Business continues to gear up to deal with the pro-union Employee Free Choice Act which would allow unions to organize via open check-off cards rather than secret ballot elections.
Pro-business management groups such as the U.S. Chamber of Commerce and various conservative think tanks, public relations firms and editorial page editors have been beating the drum to oppose the law which has a good chance of passing Congress after Republicans took a drubbing in November's election.
Management likes secret ballots because they make it easier for them to focus propaganda campaigns against union organizing. They claim that the voucher sign-off approach will allow union thugs to intimidate workers. I read this on the editorial page of a newspaper that I know requires new employees to sign a document that they understand that the newspaper's "corporate philosophy" is to be "union free." That's not intimidation?
Now comes Wal-Mart resolving 63 lawsuits involving $640 million. The suits were filed by employees who claimed that the massive retailer violated various state and other laws by denying them lunch breaks or underpaying them.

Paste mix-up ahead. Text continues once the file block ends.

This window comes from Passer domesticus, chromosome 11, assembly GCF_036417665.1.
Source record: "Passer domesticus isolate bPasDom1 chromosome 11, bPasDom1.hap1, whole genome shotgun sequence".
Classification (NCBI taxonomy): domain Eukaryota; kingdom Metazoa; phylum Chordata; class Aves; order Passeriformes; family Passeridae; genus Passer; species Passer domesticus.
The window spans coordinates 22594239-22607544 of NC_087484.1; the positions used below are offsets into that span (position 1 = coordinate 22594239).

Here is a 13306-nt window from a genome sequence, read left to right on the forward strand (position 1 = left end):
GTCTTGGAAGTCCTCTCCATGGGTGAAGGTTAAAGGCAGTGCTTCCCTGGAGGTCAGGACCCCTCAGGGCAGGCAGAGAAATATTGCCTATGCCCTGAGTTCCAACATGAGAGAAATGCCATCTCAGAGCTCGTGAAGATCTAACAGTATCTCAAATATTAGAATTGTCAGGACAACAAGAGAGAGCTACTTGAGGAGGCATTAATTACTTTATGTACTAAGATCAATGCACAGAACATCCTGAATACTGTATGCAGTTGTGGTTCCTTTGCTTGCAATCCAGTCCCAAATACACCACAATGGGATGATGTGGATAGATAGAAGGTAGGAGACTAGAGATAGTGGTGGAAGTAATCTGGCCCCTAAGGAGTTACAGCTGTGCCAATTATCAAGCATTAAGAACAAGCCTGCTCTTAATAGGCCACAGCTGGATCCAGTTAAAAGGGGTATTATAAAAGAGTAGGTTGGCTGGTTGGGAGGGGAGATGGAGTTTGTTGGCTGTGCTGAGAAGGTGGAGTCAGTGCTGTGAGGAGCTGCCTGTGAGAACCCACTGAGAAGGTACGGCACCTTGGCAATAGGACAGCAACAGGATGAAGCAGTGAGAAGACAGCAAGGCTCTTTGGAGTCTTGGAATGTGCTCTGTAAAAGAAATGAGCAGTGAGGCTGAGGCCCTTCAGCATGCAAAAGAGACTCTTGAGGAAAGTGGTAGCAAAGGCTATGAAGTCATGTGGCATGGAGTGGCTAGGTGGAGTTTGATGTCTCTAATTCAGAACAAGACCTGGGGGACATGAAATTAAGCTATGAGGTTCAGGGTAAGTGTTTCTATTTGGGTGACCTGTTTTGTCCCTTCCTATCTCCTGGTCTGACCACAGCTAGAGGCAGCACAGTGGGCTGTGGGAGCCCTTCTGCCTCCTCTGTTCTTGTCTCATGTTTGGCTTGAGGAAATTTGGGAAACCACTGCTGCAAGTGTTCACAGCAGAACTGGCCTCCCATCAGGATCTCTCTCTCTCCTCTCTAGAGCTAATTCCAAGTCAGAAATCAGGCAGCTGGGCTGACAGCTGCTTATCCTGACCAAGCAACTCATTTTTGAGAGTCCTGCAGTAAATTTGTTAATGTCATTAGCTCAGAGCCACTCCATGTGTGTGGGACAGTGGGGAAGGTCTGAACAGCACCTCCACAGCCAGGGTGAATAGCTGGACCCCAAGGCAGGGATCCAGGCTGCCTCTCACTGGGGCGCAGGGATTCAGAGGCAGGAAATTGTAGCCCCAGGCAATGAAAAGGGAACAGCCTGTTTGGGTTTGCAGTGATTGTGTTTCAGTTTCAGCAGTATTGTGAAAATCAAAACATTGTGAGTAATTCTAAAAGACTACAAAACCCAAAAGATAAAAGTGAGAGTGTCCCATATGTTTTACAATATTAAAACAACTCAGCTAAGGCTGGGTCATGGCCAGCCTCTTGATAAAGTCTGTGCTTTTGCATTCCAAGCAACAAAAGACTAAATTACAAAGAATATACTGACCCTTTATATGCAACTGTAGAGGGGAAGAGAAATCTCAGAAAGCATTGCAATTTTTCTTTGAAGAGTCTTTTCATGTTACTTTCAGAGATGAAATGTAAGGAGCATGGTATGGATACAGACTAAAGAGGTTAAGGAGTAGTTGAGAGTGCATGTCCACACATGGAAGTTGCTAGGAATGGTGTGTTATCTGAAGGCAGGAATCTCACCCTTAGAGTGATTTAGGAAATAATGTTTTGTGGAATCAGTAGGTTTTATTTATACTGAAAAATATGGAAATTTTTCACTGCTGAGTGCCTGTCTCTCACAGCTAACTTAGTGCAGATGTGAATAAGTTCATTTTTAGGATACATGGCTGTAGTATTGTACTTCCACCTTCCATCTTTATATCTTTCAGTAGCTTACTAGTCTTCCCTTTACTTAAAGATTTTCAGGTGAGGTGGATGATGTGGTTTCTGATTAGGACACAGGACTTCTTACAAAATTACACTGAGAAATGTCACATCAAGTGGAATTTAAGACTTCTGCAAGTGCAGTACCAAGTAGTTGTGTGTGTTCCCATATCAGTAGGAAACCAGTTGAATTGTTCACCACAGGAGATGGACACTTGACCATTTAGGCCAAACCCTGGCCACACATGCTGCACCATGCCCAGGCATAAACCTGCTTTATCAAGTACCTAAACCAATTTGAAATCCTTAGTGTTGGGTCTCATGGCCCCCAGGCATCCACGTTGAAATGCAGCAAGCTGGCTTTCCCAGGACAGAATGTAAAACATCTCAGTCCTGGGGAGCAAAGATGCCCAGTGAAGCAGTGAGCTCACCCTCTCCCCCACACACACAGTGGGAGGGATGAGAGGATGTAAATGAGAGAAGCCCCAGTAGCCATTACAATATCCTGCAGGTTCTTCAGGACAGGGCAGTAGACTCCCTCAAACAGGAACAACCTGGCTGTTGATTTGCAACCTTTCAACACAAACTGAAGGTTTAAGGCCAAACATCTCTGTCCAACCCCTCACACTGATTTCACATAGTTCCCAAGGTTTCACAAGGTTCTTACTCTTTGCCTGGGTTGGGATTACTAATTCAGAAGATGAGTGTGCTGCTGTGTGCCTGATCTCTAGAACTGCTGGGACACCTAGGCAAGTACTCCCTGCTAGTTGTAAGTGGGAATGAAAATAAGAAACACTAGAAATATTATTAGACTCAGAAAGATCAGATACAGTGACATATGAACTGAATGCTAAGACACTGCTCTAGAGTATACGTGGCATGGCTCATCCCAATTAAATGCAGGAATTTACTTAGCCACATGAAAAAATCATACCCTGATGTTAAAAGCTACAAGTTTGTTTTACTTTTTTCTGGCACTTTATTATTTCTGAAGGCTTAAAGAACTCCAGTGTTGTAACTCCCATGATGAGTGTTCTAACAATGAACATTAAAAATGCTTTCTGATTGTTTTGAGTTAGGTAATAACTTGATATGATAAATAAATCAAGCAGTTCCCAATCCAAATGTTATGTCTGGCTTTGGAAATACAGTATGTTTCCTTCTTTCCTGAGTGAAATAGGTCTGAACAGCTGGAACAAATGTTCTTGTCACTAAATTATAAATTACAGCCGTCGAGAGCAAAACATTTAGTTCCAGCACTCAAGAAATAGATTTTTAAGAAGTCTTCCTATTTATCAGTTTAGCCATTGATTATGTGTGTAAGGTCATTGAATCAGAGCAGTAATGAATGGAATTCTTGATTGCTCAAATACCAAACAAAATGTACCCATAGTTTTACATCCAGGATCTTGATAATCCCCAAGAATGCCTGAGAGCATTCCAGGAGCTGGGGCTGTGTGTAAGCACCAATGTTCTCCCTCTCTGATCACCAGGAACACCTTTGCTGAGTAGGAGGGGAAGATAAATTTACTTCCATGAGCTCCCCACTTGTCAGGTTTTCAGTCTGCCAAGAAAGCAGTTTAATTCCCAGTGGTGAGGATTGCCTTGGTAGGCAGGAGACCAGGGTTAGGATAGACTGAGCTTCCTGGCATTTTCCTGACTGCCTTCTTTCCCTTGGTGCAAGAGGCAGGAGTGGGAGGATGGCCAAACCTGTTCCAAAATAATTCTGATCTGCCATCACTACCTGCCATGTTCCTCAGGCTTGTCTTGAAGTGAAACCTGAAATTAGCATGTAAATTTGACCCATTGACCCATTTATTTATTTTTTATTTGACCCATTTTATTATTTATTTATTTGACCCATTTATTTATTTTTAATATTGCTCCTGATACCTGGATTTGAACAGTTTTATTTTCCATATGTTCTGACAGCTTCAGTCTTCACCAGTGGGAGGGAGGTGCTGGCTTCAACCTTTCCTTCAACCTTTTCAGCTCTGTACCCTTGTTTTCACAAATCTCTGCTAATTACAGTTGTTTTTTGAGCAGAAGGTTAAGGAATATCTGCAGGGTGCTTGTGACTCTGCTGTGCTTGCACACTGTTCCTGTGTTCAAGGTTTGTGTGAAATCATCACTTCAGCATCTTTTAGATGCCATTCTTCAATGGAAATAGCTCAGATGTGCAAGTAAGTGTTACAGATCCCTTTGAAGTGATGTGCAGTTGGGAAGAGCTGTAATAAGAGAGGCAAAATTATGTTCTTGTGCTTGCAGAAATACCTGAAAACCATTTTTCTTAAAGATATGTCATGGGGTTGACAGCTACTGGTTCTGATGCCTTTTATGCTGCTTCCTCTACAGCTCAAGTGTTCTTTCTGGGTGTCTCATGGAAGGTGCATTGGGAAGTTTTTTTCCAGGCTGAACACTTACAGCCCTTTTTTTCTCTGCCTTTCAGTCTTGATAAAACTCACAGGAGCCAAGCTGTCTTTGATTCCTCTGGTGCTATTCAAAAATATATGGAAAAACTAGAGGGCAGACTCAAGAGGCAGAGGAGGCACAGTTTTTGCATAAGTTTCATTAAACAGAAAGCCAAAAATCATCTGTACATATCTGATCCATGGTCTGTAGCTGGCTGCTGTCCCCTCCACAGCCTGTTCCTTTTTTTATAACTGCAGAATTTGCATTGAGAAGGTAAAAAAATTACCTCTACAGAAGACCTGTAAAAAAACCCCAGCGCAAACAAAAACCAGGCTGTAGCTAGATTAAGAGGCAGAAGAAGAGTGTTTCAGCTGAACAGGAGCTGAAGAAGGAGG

One reason that Wal-Mart is anxious to sweep the long-standing lawsuits under the rug? It could be that the Arkansas-based firm does not want to give any ammunition to proponents of the Employee Free Choice Act as they muster support. Notoriously anti-union, Wal-Mart seems willing to go to great lengths to block any initiative that makes union organizing easier.
To be sure, Wal-Mart's PR machine claims that the lawsuits represent the bad, old Wal-Mart of years ago. "Many of these lawsuits were filed years ago and are not representative of the company we are today," one company flak said.
Maybe, but is there a Santa Claus and an Easter Bunny? Let me know.